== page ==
Microwave Your Wood

In addition to putting in several outlets and bashing holes in the drywall in my new shop I also spent some time microwaving a piece of wood.  Really.

I’m late finishing a birthday present for my brother.  I turned a pepper grinder for him almost two weeks ago, and realized the exotic wood blank I’d picked up at the local woodcraft store was soaking wet.  I mean, it turned really nicely, but there was no way I could fill it with peppercorns and expect anything other than mold.  Not cool.

I let it sit for a week, thinking it would dry pretty quickly, but I was deluding myself.  So this weekend I googled “microwave wood drying” and found several articles claiming it worked pretty well.  Shoot, if it’s on the internet, it has to be true.

Microwave on High, Season to Taste

Microwave on High, Season to Taste

I started by putting both parts of the pepper grinder (already turned to shape) in a large ziploc bag and zapped them for two minutes on high.  At 1:30 the bag was puffing up with steam, so I stopped the timer.  I took the parts out of the bag, dried them off and let them cool for 15 minutes.  I checked them, no cracks or problems.  So I repeated the process in the bag for 1:30, then let it cool outside of the bag for 15 minutes.  After a few cycles I ditched the bag, it was a good crutch to get a sense of how much to cook the parts at a time, but I don’t think it helped after that.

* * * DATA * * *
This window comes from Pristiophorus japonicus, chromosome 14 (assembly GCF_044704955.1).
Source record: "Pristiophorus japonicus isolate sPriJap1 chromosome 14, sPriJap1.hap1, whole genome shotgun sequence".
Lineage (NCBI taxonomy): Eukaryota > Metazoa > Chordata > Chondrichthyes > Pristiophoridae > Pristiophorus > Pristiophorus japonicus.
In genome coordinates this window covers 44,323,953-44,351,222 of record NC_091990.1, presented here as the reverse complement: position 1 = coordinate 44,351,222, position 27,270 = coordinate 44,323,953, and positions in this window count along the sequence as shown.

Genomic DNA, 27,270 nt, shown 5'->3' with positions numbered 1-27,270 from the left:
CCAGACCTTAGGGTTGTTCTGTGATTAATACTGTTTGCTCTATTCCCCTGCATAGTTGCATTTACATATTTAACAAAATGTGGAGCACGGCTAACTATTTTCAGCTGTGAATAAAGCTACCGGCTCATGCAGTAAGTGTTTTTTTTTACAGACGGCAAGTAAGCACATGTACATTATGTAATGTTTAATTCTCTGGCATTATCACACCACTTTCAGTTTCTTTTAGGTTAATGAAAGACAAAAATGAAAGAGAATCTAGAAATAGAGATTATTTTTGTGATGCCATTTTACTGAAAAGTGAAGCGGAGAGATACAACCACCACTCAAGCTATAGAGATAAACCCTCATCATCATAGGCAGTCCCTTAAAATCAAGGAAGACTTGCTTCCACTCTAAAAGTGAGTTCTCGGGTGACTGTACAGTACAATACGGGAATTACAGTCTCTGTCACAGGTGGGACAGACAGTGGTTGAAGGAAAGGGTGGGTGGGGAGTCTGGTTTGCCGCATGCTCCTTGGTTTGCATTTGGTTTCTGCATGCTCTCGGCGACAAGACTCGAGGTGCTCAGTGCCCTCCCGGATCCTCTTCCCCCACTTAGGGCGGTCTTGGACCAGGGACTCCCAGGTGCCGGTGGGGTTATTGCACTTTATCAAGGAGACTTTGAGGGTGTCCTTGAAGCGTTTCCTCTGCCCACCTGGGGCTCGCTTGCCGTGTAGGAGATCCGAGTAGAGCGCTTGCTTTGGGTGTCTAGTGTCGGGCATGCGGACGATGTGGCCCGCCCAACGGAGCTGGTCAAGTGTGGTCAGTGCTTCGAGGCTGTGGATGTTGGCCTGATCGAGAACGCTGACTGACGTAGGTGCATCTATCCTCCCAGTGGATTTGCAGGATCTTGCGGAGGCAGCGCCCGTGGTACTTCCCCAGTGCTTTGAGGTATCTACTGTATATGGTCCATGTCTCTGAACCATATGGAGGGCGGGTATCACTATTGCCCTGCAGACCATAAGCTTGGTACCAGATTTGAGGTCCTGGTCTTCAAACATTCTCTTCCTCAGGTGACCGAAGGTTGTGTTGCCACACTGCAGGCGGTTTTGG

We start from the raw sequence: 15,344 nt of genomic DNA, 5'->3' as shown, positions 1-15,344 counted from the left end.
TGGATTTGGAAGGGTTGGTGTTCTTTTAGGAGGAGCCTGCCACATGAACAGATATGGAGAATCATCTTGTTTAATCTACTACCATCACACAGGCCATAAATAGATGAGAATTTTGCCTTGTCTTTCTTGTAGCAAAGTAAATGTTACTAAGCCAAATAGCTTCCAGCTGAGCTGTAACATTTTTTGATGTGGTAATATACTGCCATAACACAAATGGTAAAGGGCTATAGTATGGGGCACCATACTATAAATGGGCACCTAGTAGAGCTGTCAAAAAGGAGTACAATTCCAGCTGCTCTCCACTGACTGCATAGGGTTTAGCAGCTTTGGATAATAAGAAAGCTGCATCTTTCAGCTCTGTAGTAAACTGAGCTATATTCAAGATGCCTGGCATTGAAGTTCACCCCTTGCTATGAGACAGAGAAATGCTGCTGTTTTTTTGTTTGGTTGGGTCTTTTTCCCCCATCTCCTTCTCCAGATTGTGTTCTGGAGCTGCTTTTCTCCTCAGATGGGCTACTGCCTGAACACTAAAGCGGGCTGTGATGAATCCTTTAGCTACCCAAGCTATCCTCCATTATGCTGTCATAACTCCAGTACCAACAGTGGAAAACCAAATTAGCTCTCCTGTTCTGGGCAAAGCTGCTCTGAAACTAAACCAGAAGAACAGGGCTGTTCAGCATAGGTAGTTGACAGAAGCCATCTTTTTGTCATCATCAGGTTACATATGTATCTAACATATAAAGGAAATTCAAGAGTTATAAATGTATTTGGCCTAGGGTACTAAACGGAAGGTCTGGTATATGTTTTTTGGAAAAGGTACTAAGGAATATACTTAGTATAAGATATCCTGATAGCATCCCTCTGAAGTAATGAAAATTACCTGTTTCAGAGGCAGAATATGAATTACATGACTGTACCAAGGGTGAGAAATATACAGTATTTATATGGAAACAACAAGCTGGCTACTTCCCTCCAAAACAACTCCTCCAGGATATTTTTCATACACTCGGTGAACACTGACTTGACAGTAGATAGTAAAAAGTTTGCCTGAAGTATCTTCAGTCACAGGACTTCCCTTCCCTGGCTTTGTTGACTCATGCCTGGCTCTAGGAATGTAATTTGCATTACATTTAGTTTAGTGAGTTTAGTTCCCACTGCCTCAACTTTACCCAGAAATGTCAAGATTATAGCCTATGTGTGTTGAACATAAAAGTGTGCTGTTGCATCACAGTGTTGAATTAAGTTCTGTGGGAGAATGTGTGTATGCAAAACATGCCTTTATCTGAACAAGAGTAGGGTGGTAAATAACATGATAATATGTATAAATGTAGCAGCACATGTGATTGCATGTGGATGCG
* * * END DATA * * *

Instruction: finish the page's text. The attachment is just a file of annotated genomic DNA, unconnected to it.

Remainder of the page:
I probably cycled the parts like this 20 times over the weekend.  By the last cycle the part was noticeably lighter, and no visible steam was coming off.  A scale and or moisture meter would help to know where you were in the process, but my only goal was to get the part dry so I could finish it.

Tonight after work I chucked it up in the lathe again and re-turned it.  There was enough warping that the junction between the top and the body wasn’t smooth anymore.  It was probably 1/16 out of round too from drying.  And I got dust from turning instead of big wet curls.

Re-Turning

Re-Turning

I sanded from 150 to 600 on the lathe, then hand sanded with 1,000 off the lathe, with the grain.  One coat of oil-wax finish and it’s set aside to dry.  I expect I’ll put the hardware in tomorrow and then apply another couple of coats of finish.  The wood was labeled “Orange Agate”, it has a nice color and I think it will take a nice finish.

Nearly Finished

Nearly Finished

 

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